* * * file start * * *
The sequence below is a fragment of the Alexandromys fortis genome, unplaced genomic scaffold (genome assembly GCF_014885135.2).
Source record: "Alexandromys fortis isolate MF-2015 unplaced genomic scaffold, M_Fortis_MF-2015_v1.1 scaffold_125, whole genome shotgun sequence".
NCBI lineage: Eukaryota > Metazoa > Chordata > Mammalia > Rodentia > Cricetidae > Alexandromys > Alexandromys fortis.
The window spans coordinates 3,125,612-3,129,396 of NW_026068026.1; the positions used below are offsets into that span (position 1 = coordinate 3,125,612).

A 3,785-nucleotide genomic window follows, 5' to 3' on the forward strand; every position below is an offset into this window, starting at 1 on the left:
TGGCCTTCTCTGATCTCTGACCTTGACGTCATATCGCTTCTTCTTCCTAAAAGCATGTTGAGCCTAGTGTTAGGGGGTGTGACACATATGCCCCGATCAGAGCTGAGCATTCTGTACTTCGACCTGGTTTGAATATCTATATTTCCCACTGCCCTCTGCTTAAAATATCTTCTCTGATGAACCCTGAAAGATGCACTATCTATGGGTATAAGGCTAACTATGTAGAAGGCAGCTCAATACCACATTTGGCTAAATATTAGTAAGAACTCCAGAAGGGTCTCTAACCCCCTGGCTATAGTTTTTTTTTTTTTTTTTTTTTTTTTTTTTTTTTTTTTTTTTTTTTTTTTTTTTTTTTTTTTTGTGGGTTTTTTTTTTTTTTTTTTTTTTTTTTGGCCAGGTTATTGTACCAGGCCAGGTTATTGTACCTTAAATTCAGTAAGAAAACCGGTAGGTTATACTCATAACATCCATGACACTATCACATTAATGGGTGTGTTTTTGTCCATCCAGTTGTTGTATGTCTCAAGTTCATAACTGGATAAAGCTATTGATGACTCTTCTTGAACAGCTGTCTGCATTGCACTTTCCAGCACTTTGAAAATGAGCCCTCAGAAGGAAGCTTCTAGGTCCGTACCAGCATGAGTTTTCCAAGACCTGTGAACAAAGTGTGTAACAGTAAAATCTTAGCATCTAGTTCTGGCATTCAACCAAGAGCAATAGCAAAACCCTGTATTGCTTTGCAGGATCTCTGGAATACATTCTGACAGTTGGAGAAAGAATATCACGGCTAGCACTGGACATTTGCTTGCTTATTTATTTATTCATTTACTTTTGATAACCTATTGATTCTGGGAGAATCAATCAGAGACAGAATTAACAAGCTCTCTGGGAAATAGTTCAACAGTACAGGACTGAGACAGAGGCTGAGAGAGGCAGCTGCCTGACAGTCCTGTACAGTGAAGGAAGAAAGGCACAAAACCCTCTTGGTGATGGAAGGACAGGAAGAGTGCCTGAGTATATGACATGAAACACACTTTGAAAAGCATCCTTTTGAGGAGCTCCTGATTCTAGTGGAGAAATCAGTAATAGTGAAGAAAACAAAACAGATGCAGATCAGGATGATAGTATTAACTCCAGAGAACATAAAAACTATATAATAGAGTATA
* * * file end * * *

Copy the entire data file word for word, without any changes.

The sequence below is a fragment of the Alexandromys fortis genome, unplaced genomic scaffold (genome assembly GCF_014885135.2).
Source record: "Alexandromys fortis isolate MF-2015 unplaced genomic scaffold, M_Fortis_MF-2015_v1.1 scaffold_125, whole genome shotgun sequence".
NCBI lineage: Eukaryota > Metazoa > Chordata > Mammalia > Rodentia > Cricetidae > Alexandromys > Alexandromys fortis.
The window spans coordinates 3,125,612-3,129,396 of NW_026068026.1; the positions used below are offsets into that span (position 1 = coordinate 3,125,612).

A 3,785-nucleotide genomic window follows, 5' to 3' on the forward strand; every position below is an offset into this window, starting at 1 on the left:
TGGCCTTCTCTGATCTCTGACCTTGACGTCATATCGCTTCTTCTTCCTAAAAGCATGTTGAGCCTAGTGTTAGGGGGTGTGACACATATGCCCCGATCAGAGCTGAGCATTCTGTACTTCGACCTGGTTTGAATATCTATATTTCCCACTGCCCTCTGCTTAAAATATCTTCTCTGATGAACCCTGAAAGATGCACTATCTATGGGTATAAGGCTAACTATGTAGAAGGCAGCTCAATACCACATTTGGCTAAATATTAGTAAGAACTCCAGAAGGGTCTCTAACCCCCTGGCTATAGTTTTTTTTTTTTTTTTTTTTTTTTTTTTTTTTTTTTTTTTTTTTTTTTTTTTTTTTTTTTTTGTGGGTTTTTTTTTTTTTTTTTTTTTTTTTTGGCCAGGTTATTGTACCAGGCCAGGTTATTGTACCTTAAATTCAGTAAGAAAACCGGTAGGTTATACTCATAACATCCATGACACTATCACATTAATGGGTGTGTTTTTGTCCATCCAGTTGTTGTATGTCTCAAGTTCATAACTGGATAAAGCTATTGATGACTCTTCTTGAACAGCTGTCTGCATTGCACTTTCCAGCACTTTGAAAATGAGCCCTCAGAAGGAAGCTTCTAGGTCCGTACCAGCATGAGTTTTCCAAGACCTGTGAACAAAGTGTGTAACAGTAAAATCTTAGCATCTAGTTCTGGCATTCAACCAAGAGCAATAGCAAAACCCTGTATTGCTTTGCAGGATCTCTGGAATACATTCTGACAGTTGGAGAAAGAATATCACGGCTAGCACTGGACATTTGCTTGCTTATTTATTTATTCATTTACTTTTGATAACCTATTGATTCTGGGAGAATCAATCAGAGACAGAATTAACAAGCTCTCTGGGAAATAGTTCAACAGTACAGGACTGAGACAGAGGCTGAGAGAGGCAGCTGCCTGACAGTCCTGTACAGTGAAGGAAGAAAGGCACAAAACCCTCTTGGTGATGGAAGGACAGGAAGAGTGCCTGAGTATATGACATGAAACACACTTTGAAAAGCATCCTTTTGAGGAGCTCCTGATTCTAGTGGAGAAATCAGTAATAGTGAAGAAAACAAAACAGATGCAGATCAGGATGATAGTATTAACTCCAGAGAACATAAAAACTATATAATAGAGTATA